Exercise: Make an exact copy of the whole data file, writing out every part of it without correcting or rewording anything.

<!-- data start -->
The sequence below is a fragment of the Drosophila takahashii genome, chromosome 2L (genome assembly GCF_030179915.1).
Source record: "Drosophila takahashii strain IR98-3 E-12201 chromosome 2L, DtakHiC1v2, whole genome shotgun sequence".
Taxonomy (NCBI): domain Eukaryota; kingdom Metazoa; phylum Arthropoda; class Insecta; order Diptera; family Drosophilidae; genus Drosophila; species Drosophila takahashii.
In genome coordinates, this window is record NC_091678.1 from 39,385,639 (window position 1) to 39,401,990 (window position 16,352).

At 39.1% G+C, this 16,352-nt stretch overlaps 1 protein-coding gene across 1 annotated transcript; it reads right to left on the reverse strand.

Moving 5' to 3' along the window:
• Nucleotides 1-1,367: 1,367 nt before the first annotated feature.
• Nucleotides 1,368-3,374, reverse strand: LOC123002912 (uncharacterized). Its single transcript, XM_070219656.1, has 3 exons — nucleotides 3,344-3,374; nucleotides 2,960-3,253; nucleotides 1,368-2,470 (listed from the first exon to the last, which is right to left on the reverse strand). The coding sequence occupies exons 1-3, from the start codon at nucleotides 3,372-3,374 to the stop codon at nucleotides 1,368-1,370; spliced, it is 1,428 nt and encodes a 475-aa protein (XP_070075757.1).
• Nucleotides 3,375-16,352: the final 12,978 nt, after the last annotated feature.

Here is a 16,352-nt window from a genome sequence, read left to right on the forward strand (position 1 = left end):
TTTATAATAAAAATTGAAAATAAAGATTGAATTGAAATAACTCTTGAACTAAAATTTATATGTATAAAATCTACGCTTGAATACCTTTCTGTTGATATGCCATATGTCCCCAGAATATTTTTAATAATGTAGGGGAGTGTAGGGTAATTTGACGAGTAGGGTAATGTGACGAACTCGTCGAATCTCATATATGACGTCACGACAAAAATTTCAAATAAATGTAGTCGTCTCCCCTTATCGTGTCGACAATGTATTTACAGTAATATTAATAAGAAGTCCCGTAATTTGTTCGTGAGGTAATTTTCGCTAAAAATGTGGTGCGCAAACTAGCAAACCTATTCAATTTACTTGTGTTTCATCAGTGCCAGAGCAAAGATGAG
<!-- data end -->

The sequence below is a fragment of the Drosophila takahashii genome, chromosome 2L (genome assembly GCF_030179915.1).
Source record: "Drosophila takahashii strain IR98-3 E-12201 chromosome 2L, DtakHiC1v2, whole genome shotgun sequence".
Taxonomy (NCBI): domain Eukaryota; kingdom Metazoa; phylum Arthropoda; class Insecta; order Diptera; family Drosophilidae; genus Drosophila; species Drosophila takahashii.
In genome coordinates, this window is record NC_091678.1 from 39,385,639 (window position 1) to 39,401,990 (window position 16,352).

At 39.1% G+C, this 16,352-nt stretch overlaps 1 protein-coding gene across 1 annotated transcript; it reads right to left on the reverse strand.

Moving 5' to 3' along the window:
• Nucleotides 1-1,367: 1,367 nt before the first annotated feature.
• Nucleotides 1,368-3,374, reverse strand: LOC123002912 (uncharacterized). Its single transcript, XM_070219656.1, has 3 exons — nucleotides 3,344-3,374; nucleotides 2,960-3,253; nucleotides 1,368-2,470 (listed from the first exon to the last, which is right to left on the reverse strand). The coding sequence occupies exons 1-3, from the start codon at nucleotides 3,372-3,374 to the stop codon at nucleotides 1,368-1,370; spliced, it is 1,428 nt and encodes a 475-aa protein (XP_070075757.1).
• Nucleotides 3,375-16,352: the final 12,978 nt, after the last annotated feature.

Here is a 16,352-nt window from a genome sequence, read left to right on the forward strand (position 1 = left end):
TTTATAATAAAAATTGAAAATAAAGATTGAATTGAAATAACTCTTGAACTAAAATTTATATGTATAAAATCTACGCTTGAATACCTTTCTGTTGATATGCCATATGTCCCCAGAATATTTTTAATAATGTAGGGGAGTGTAGGGTAATTTGACGAGTAGGGTAATGTGACGAACTCGTCGAATCTCATATATGACGTCACGACAAAAATTTCAAATAAATGTAGTCGTCTCCCCTTATCGTGTCGACAATGTATTTACAGTAATATTAATAAGAAGTCCCGTAATTTGTTCGTGAGGTAATTTTCGCTAAAAATGTGGTGCGCAAACTAGCAAACCTATTCAATTTACTTGTGTTTCATCAGTGCCAGAGCAAAGATGAG